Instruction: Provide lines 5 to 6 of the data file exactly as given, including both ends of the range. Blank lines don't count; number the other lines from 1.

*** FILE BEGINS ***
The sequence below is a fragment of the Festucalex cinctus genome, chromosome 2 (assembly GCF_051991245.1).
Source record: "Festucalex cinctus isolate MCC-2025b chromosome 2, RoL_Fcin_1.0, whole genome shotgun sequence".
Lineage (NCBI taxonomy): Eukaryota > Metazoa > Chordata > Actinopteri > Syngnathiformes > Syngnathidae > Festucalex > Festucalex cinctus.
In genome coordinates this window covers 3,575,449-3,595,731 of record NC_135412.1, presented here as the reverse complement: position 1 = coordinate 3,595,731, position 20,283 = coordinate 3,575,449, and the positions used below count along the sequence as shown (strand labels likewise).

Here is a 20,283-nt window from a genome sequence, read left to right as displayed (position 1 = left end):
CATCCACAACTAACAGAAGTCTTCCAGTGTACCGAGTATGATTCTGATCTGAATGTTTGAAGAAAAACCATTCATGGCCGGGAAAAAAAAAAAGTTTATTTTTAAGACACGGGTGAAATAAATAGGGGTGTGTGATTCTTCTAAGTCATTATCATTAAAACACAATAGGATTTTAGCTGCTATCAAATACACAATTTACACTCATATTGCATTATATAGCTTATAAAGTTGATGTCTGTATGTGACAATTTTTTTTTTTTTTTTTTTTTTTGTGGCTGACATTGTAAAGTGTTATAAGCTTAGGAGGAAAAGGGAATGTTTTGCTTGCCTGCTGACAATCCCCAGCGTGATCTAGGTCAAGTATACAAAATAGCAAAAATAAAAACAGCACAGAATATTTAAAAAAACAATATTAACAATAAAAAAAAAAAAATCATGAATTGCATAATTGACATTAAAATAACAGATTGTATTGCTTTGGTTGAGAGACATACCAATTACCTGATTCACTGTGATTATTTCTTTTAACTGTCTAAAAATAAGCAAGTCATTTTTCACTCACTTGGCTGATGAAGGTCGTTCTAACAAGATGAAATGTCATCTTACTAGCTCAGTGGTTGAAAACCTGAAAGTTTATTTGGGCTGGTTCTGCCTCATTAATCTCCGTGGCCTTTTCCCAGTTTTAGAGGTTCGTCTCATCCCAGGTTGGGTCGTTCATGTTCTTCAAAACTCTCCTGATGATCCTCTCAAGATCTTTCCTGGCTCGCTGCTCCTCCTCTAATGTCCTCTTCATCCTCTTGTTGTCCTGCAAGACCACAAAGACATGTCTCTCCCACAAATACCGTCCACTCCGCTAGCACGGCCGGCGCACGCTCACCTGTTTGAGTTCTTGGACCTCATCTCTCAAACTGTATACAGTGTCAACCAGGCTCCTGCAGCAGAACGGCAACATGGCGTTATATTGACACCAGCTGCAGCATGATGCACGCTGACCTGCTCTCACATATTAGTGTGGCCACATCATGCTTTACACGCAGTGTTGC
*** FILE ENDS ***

Here is a 20,283-nt window from a genome sequence, read left to right as displayed (position 1 = left end):
CATCCACAACTAACAGAAGTCTTCCAGTGTACCGAGTATGATTCTGATCTGAATGTTTGAAGAAAAACCATTCATGGCCGGGAAAAAAAAAAAGTTTATTTTTAAGACACGGGTGAAATAAATAGGGGTGTGTGATTCTTCTAAGTCATTATCATTAAAACACAATAGGATTTTAGCTGCTATCAAATACACAATTTACACTCATATTGCATTATATAGCTTATAAAGTTGATGTCTGTATGTGACAATTTTTTTTTTTTTTTTTTTTTTTGTGGCTGACATTGTAAAGTGTTATAAGCTTAGGAGGAAAAGGGAATGTTTTGCTTGCCTGCTGACAATCCCCAGCGTGATCTAGGTCAAGTATACAAAATAGCAAAAATAAAAACAGCACAGAATATTTAAAAAAACAATATTAACAATAAAAAAAAAAAAATCATGAATTGCATAATTGACATTAAAATAACAGATTGTATTGCTTTGGTTGAGAGACATACCAATTACCTGATTCACTGTGATTATTTCTTTTAACTGTCTAAAAATAAGCAAGTCATTTTTCACTCACTTGGCTGATGAAGGTCGTTCTAACAAGATGAAATGTCATCTTACTAGCTCAGTGGTTGAAAACCTGAAAGTTTATTTGGGCTGGTTCTGCCTCATTAATCTCCGTGGCCTTTTCCCAGTTTTAGAGGTTCGTCTCATCCCAGGTTGGGTCGTTCATGTTCTTCAAAACTCTCCTGATGATCCTCTCAAGATCTTTCCTGGCTCGCTGCTCCTCCTCTAATGTCCTCTTCATCCTCTTGTTGTCCTGCAAGACCACAAAGACATGTCTCTCCCACAAATACCGTCCACTCCGCTAGCACGGCCGGCGCACGCTCACCTGTTTGAGTTCTTGGACCTCATCTCTCAAACTGTATACAGTGTCAACCAGGCTCCTGCAGCAGAACGGCAACATGGCGTTATATTGACACCAGCTGCAGCATGATGCACGCTGACCTGCTCTCACATATTAGTGTGGCCACATCATGCTTTACACGCAGTGTTGC